1. Joseph’s obedient role is important in the birth story of Jesus. Just as Mary obediently submitted to the calling of becoming the mother of Jesus regardless of her becoming an immediate scandal, Joseph too obeys by giving the baby the name Jesus. In so doing, Joseph legally brought Jesus to the lineage of David although he was not the biological father. But that is not all about Joseph. Joseph was a righteous man. Being righteous means more than being biblical. Joseph had the right according to the Law of God not only to reject Mary for being found pregnant, but also to accuse her of infidelity and immorality before the authorities. Righteousness means acting in love, mercy and empathy. We can be tempted to quote scriptures in our effort to refusing to do mercy and act lovingly. How so often in our desire to be biblical, we fail to act in the ways of Jesus our Lord. So every often, in our legalistic reading of the Bible we leave Jesus’ words. Joseph later understood what Jesus meant when he said, “You heard that it was said, ‘eye for and eye, but I tell you love your enemies. Pray for those who hate you.”
  2. The second lesson we can learn is that the Christmas story is grounded in the act of God. For God so loved the world that he gave us his only Son. His name is Jesus, for he will save his people from their sins. In this, God proves his love for us, says Paul, in that while we still were sinners Christ died for us” (Romans 5:8). Jesus was born to prove how much God loves you and me. Let us love him in return this Christmas. Let us accept his work of salvation. Let us lay before him the burdens of our sins and ask him to set us free so that we may worship him without hindrance or fear.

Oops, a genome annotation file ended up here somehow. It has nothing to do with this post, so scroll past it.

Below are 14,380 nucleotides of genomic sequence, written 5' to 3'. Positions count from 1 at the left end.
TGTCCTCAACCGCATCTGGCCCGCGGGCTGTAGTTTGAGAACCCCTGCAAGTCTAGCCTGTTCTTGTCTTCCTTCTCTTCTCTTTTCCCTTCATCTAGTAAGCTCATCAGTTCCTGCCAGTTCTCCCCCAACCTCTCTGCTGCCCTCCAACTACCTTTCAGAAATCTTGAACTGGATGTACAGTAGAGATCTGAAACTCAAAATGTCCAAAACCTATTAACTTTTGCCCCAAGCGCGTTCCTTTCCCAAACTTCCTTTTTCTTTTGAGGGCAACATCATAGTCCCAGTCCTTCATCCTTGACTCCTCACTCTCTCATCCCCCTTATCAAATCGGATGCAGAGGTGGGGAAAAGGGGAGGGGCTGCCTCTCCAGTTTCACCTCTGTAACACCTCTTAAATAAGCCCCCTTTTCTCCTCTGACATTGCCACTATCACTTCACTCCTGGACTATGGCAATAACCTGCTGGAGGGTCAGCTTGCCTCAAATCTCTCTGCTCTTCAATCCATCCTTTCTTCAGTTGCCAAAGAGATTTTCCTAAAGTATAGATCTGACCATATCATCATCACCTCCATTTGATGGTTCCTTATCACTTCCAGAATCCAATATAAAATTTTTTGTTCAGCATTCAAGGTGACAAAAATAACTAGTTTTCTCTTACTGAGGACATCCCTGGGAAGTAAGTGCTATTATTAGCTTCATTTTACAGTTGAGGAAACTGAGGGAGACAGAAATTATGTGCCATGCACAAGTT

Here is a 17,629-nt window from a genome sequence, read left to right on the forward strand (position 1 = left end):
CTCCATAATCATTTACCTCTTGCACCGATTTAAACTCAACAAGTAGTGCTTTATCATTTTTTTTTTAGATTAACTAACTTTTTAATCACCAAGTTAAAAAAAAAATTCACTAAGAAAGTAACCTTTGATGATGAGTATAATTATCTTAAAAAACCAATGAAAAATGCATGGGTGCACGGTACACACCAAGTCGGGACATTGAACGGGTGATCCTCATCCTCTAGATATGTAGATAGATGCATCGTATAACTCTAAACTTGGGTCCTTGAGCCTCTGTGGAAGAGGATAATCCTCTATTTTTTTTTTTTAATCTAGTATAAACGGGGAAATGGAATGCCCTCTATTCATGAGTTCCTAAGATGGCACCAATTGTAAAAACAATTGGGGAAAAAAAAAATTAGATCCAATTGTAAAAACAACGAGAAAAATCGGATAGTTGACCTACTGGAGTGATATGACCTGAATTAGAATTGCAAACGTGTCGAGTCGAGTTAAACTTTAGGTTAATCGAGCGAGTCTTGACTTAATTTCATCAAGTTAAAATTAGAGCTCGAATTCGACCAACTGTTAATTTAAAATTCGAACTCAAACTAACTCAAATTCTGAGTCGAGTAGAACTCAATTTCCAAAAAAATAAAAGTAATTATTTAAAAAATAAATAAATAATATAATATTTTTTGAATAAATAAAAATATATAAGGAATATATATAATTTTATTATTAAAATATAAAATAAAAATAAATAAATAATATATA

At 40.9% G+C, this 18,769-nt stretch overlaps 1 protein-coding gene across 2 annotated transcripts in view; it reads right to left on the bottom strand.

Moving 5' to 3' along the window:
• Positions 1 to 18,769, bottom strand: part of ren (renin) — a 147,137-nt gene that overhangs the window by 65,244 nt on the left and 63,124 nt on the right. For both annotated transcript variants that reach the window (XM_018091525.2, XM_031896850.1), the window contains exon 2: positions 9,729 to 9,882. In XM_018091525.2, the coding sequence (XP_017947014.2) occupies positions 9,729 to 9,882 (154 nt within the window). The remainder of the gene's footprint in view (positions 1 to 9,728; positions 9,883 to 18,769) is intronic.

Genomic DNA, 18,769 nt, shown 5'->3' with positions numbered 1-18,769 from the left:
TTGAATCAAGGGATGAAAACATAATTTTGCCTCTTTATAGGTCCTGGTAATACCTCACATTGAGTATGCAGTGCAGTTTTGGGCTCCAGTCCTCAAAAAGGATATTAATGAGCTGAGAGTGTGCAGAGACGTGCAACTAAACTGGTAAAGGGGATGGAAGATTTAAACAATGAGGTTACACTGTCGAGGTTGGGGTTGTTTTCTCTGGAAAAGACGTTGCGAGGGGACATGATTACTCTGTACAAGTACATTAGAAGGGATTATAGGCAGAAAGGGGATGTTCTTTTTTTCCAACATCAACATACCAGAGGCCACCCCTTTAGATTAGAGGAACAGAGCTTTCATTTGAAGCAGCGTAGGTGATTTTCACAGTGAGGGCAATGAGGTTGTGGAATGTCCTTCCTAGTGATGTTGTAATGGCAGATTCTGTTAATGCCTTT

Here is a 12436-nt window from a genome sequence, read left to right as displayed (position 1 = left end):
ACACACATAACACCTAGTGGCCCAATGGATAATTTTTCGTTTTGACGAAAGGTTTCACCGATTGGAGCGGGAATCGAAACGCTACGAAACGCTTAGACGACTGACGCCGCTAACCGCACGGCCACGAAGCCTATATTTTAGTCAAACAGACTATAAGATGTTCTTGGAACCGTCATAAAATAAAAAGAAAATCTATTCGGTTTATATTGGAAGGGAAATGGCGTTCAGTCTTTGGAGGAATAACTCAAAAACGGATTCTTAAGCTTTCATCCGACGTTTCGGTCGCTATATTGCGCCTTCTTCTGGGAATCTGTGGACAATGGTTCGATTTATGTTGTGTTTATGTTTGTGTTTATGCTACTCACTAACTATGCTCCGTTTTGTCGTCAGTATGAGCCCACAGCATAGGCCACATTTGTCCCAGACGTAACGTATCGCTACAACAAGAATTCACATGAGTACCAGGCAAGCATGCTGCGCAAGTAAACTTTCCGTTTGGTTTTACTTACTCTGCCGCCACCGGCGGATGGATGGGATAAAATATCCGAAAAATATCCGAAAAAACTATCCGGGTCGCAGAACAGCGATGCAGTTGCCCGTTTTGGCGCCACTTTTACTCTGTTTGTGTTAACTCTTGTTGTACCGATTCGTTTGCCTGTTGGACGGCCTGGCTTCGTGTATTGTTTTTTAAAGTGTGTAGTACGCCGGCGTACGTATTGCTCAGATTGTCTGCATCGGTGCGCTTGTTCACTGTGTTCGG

3. A third lesson we can learn from this story is the eternal promise of the Immanuel—God is with us. We all need the reassuring word that God is with us. It seems that our world is becoming an even more dangerous place every day. In our personal or family life there are moments and situation when we desperately need to hear those words. I do not know what burdens your heart. I do not know what worries you in the silence of the night. Let me speak to you the promise of Christmas: Jesus is the Immanuel. God is with you my dear loving brother and sister. Receive his promise. Take his peace with you today. Amen!

Pastor Romero